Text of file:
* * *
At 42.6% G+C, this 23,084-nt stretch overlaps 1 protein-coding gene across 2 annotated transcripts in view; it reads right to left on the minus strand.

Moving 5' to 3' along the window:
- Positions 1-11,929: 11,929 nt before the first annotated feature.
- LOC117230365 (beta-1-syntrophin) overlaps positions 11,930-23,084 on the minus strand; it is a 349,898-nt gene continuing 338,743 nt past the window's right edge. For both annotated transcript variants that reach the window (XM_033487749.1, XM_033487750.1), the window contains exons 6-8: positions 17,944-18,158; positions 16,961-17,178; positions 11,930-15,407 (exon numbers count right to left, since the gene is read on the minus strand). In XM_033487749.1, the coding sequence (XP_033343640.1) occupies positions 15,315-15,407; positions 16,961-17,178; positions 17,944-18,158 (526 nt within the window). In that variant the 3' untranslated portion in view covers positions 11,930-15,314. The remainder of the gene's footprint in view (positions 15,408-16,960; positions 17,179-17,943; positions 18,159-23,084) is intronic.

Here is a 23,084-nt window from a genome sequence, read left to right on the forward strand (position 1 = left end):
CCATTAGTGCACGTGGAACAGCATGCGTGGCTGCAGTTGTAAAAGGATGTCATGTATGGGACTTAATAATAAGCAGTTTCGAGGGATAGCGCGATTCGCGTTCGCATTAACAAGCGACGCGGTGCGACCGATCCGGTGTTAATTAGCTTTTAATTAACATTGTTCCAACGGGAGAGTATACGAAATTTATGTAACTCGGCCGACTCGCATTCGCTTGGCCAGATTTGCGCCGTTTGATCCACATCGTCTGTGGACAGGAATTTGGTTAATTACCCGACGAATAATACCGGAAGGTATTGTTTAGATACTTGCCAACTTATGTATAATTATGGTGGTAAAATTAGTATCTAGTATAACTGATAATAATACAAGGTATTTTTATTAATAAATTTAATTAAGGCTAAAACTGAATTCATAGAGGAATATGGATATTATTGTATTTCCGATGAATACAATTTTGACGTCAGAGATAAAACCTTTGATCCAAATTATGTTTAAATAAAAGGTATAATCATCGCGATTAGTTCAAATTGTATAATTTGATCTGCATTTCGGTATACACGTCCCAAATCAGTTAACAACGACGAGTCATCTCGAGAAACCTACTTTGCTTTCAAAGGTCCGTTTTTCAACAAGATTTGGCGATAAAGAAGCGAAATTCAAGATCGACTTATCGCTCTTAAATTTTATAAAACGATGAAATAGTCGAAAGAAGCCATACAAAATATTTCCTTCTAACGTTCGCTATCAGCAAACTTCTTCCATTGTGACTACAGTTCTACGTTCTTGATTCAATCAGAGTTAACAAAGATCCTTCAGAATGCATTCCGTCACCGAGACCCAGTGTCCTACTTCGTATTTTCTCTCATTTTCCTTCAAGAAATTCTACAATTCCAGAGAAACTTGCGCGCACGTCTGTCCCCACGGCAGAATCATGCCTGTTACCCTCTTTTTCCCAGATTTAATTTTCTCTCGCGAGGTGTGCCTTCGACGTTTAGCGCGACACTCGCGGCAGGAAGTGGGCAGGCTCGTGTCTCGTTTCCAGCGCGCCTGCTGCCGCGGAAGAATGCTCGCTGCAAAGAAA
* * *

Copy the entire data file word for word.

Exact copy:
At 42.6% G+C, this 23,084-nt stretch overlaps 1 protein-coding gene across 2 annotated transcripts in view; it reads right to left on the minus strand.

Moving 5' to 3' along the window:
- Positions 1-11,929: 11,929 nt before the first annotated feature.
- LOC117230365 (beta-1-syntrophin) overlaps positions 11,930-23,084 on the minus strand; it is a 349,898-nt gene continuing 338,743 nt past the window's right edge. For both annotated transcript variants that reach the window (XM_033487749.1, XM_033487750.1), the window contains exons 6-8: positions 17,944-18,158; positions 16,961-17,178; positions 11,930-15,407 (exon numbers count right to left, since the gene is read on the minus strand). In XM_033487749.1, the coding sequence (XP_033343640.1) occupies positions 15,315-15,407; positions 16,961-17,178; positions 17,944-18,158 (526 nt within the window). In that variant the 3' untranslated portion in view covers positions 11,930-15,314. The remainder of the gene's footprint in view (positions 15,408-16,960; positions 17,179-17,943; positions 18,159-23,084) is intronic.

Here is a 23,084-nt window from a genome sequence, read left to right on the forward strand (position 1 = left end):
CCATTAGTGCACGTGGAACAGCATGCGTGGCTGCAGTTGTAAAAGGATGTCATGTATGGGACTTAATAATAAGCAGTTTCGAGGGATAGCGCGATTCGCGTTCGCATTAACAAGCGACGCGGTGCGACCGATCCGGTGTTAATTAGCTTTTAATTAACATTGTTCCAACGGGAGAGTATACGAAATTTATGTAACTCGGCCGACTCGCATTCGCTTGGCCAGATTTGCGCCGTTTGATCCACATCGTCTGTGGACAGGAATTTGGTTAATTACCCGACGAATAATACCGGAAGGTATTGTTTAGATACTTGCCAACTTATGTATAATTATGGTGGTAAAATTAGTATCTAGTATAACTGATAATAATACAAGGTATTTTTATTAATAAATTTAATTAAGGCTAAAACTGAATTCATAGAGGAATATGGATATTATTGTATTTCCGATGAATACAATTTTGACGTCAGAGATAAAACCTTTGATCCAAATTATGTTTAAATAAAAGGTATAATCATCGCGATTAGTTCAAATTGTATAATTTGATCTGCATTTCGGTATACACGTCCCAAATCAGTTAACAACGACGAGTCATCTCGAGAAACCTACTTTGCTTTCAAAGGTCCGTTTTTCAACAAGATTTGGCGATAAAGAAGCGAAATTCAAGATCGACTTATCGCTCTTAAATTTTATAAAACGATGAAATAGTCGAAAGAAGCCATACAAAATATTTCCTTCTAACGTTCGCTATCAGCAAACTTCTTCCATTGTGACTACAGTTCTACGTTCTTGATTCAATCAGAGTTAACAAAGATCCTTCAGAATGCATTCCGTCACCGAGACCCAGTGTCCTACTTCGTATTTTCTCTCATTTTCCTTCAAGAAATTCTACAATTCCAGAGAAACTTGCGCGCACGTCTGTCCCCACGGCAGAATCATGCCTGTTACCCTCTTTTTCCCAGATTTAATTTTCTCTCGCGAGGTGTGCCTTCGACGTTTAGCGCGACACTCGCGGCAGGAAGTGGGCAGGCTCGTGTCTCGTTTCCAGCGCGCCTGCTGCCGCGGAAGAATGCTCGCTGCAAAGAAA